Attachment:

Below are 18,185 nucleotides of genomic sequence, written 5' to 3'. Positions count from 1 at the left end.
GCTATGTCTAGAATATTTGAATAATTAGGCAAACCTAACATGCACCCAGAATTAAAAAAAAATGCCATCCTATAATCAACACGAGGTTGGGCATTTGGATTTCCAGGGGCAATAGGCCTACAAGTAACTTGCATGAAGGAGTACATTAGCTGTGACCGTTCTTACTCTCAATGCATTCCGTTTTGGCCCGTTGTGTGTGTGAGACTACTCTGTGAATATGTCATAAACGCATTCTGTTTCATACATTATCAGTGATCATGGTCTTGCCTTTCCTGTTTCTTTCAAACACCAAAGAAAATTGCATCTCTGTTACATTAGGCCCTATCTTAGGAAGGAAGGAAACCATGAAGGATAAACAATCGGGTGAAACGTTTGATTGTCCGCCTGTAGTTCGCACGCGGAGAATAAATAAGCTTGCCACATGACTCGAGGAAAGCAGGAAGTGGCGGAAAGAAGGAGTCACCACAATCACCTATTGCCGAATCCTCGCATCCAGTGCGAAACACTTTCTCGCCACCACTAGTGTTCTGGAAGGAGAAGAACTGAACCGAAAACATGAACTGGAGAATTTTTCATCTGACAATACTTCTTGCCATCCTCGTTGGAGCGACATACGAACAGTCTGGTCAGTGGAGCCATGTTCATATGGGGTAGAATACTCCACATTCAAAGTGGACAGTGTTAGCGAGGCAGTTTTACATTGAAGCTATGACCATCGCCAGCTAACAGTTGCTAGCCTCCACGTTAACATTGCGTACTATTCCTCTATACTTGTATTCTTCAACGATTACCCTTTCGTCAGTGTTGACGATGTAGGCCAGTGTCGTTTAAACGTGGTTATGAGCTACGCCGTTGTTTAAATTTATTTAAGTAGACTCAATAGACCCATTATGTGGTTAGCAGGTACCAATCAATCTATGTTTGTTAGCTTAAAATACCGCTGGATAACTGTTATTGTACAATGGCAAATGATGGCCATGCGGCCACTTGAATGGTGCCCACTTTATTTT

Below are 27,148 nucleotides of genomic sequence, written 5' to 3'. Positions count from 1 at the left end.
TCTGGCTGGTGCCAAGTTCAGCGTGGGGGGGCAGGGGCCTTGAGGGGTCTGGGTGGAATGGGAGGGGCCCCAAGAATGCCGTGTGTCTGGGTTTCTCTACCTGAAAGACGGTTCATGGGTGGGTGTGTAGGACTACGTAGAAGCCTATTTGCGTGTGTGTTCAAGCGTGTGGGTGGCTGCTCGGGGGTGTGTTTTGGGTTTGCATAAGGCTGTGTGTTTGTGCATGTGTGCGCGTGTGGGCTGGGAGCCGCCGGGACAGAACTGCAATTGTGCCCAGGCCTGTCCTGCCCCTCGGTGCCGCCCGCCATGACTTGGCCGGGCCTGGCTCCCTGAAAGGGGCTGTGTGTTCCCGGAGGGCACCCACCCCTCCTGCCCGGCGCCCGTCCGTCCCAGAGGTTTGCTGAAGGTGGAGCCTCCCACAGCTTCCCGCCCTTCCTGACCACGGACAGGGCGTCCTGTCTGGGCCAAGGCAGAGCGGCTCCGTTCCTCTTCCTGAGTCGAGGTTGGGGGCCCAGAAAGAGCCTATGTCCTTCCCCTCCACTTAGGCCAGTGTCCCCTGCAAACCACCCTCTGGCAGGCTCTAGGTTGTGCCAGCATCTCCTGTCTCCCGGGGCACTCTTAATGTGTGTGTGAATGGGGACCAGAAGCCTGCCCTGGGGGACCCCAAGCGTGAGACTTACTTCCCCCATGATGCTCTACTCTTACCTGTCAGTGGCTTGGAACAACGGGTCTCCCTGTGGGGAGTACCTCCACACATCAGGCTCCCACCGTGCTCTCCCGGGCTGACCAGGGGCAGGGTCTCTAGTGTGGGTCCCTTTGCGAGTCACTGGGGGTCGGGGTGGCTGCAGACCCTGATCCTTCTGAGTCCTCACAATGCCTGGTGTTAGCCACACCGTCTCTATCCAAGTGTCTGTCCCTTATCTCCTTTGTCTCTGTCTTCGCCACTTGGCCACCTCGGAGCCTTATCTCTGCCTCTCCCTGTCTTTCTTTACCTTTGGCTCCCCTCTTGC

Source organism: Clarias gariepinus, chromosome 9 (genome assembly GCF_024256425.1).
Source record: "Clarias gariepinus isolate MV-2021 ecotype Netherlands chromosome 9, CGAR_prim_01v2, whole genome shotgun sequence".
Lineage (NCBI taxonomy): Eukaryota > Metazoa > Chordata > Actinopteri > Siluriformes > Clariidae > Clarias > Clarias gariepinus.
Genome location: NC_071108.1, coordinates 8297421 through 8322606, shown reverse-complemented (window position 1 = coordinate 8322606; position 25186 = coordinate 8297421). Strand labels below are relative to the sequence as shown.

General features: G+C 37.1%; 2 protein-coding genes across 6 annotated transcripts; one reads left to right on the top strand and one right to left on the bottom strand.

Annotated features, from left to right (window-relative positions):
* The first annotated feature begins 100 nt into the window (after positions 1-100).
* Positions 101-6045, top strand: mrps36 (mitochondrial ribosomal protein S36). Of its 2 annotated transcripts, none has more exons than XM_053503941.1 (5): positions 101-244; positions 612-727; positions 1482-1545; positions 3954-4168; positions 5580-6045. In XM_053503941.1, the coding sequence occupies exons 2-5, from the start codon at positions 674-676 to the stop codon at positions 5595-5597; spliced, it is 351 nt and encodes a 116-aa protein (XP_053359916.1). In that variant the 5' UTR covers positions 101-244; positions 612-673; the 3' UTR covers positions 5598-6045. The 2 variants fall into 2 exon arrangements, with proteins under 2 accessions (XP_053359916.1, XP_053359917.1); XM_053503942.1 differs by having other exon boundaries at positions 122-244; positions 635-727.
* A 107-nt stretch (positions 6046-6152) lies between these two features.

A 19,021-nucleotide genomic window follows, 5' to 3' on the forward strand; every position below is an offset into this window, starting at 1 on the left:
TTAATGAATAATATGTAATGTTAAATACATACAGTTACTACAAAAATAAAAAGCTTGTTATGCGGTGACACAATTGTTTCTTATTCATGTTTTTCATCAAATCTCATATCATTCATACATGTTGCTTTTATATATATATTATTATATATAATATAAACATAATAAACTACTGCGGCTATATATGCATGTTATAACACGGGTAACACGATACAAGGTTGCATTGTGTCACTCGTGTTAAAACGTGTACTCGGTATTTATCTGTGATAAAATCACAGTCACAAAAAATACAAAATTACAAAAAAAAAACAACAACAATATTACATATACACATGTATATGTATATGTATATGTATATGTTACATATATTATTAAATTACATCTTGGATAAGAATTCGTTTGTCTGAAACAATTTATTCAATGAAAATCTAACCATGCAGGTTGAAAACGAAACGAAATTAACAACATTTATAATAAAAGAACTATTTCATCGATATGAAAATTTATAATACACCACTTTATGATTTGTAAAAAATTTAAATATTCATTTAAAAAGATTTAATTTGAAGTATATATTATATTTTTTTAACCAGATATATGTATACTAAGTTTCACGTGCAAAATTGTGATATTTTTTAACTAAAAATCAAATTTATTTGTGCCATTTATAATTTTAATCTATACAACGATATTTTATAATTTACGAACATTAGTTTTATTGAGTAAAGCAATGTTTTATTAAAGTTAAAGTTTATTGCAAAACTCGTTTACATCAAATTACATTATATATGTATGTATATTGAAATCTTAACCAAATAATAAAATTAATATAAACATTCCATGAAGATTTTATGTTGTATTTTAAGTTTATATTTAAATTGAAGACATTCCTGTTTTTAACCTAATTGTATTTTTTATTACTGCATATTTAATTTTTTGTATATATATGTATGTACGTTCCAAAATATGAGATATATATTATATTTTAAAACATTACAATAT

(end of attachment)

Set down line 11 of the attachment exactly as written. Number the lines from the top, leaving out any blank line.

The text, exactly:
* The first annotated feature begins 100 nt into the window (after positions 1-100).